(RICHMOND, VA)—The Chesapeake Bay Foundation (CBF) is pleased to announce Rebecca LePrell as the new Executive Director for the Virginia office. LePrell previously served for six years as Environmental Epidemiology Division Director for the Virginia Department of Health. On November 30 she started her new position at CBF directing the Bay Foundation's policy, advocacy, and restoration efforts in Virginia.
In her previous position, LePrell oversaw a staff working on a variety of environmental health issues across Virginia, often closely linked to water quality concerns. For example, she led efforts for Virginia's coastal beach monitoring program, harmful algal bloom surveillance, and fish consumption advisories. LePrell previously worked on environmental health issues at the Centers for Disease Control and Prevention, as well as in a contractual capacity for the U.S. Environmental Protection Agency. She has earned a bachelor's degree from the University of Virginia and a master's in public health from Emory University.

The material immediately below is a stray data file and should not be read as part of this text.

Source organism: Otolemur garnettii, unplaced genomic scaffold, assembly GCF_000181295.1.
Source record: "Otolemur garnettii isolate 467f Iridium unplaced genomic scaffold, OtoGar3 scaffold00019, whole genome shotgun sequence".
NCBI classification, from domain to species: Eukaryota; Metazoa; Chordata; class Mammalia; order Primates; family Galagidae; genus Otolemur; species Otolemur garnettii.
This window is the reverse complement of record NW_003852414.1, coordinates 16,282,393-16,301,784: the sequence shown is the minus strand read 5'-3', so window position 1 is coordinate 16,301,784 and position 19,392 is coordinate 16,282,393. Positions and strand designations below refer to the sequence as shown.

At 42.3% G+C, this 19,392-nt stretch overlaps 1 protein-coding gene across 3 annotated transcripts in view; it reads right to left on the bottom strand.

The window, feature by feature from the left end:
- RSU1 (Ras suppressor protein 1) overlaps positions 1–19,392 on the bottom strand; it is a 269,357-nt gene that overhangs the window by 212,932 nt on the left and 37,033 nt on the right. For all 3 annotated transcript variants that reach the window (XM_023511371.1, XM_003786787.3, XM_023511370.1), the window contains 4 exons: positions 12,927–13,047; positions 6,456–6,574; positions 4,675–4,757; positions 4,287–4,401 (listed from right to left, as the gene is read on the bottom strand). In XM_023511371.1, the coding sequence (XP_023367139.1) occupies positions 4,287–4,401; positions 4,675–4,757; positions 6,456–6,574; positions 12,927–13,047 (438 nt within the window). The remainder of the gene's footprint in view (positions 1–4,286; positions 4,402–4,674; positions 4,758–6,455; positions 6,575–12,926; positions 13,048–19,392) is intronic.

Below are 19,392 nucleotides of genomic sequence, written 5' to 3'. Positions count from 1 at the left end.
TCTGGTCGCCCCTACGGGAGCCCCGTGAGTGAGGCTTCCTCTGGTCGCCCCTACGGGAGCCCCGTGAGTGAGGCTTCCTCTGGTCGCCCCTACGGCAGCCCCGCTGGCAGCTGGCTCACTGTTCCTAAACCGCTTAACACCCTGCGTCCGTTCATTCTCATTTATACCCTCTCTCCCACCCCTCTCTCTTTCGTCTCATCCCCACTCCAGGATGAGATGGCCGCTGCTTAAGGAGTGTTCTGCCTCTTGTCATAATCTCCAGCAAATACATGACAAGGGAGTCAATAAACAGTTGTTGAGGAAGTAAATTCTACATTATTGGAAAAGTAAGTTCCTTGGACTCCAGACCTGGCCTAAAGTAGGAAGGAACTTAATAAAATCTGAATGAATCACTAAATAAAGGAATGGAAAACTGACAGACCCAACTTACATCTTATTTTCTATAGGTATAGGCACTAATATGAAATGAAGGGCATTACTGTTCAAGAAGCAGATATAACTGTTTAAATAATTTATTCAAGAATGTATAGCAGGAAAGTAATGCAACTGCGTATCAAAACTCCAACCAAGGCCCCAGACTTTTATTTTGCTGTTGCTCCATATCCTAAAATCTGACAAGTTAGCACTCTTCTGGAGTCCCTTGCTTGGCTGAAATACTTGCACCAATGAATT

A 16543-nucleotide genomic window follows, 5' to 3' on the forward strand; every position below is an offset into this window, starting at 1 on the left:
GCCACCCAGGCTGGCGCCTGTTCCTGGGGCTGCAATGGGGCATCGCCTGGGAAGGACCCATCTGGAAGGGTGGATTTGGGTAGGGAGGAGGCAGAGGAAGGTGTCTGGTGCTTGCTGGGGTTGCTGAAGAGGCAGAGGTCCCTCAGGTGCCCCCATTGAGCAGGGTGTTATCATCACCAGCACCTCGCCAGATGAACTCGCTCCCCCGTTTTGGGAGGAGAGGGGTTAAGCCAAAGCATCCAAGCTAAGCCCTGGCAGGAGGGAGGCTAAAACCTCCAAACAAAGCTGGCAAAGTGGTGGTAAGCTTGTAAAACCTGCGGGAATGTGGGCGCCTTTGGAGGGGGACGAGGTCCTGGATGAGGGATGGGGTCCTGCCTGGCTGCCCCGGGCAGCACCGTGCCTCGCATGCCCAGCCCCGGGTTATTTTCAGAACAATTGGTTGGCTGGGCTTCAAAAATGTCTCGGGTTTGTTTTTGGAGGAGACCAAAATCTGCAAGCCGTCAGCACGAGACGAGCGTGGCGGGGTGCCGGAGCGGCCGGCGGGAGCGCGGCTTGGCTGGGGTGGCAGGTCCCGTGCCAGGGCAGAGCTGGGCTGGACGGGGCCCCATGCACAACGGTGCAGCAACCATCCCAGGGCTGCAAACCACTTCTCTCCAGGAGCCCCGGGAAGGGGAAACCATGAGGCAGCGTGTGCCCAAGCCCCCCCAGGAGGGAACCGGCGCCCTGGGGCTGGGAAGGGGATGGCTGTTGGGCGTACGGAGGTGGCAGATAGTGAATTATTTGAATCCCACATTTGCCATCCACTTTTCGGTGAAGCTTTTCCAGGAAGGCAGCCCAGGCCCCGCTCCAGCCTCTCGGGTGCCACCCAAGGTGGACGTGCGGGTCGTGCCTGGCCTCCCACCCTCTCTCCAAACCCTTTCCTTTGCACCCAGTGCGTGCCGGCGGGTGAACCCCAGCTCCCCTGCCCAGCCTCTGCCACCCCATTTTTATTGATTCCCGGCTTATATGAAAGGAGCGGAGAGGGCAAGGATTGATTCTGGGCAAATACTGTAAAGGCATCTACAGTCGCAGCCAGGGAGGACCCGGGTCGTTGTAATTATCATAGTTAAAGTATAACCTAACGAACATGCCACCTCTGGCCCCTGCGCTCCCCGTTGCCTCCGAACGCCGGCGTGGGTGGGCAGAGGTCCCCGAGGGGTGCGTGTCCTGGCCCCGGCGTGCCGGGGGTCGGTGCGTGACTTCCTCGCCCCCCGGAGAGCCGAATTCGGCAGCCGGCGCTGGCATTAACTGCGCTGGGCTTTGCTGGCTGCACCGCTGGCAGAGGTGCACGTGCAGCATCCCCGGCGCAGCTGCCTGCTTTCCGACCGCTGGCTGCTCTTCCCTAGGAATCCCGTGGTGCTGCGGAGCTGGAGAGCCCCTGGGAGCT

"Rebecca is a natural fit to head CBF's Virginia office considering her stellar record as a leader in environmental health issues," said Kim Coble, CBF Vice President of Environmental Protection and Restoration. "Her valuable experience working on the health threats from dirty water aligns perfectly with CBF's efforts to clean up Virginia's rivers, streams, and the Chesapeake Bay. While Virginia has made progress toward meeting its goals under the Chesapeake Clean Water Blueprint, there's still a lot of work to do. Rebecca and our top-notch Virginia staff are continuing our commitment to ensuring clean water for all Virginians."
LePrell says that her background gives her a unique perspective on how our natural environment affects our health. "I believe what's good for the Bay is ultimately good for our health," LePrell said. "I am dedicated to working with our partners, members, and decision makers in Virginia for cleaner and healthier waterways across the Commonwealth. Above all, I'm proud to advocate for a cause close to the heart of so many Virginians."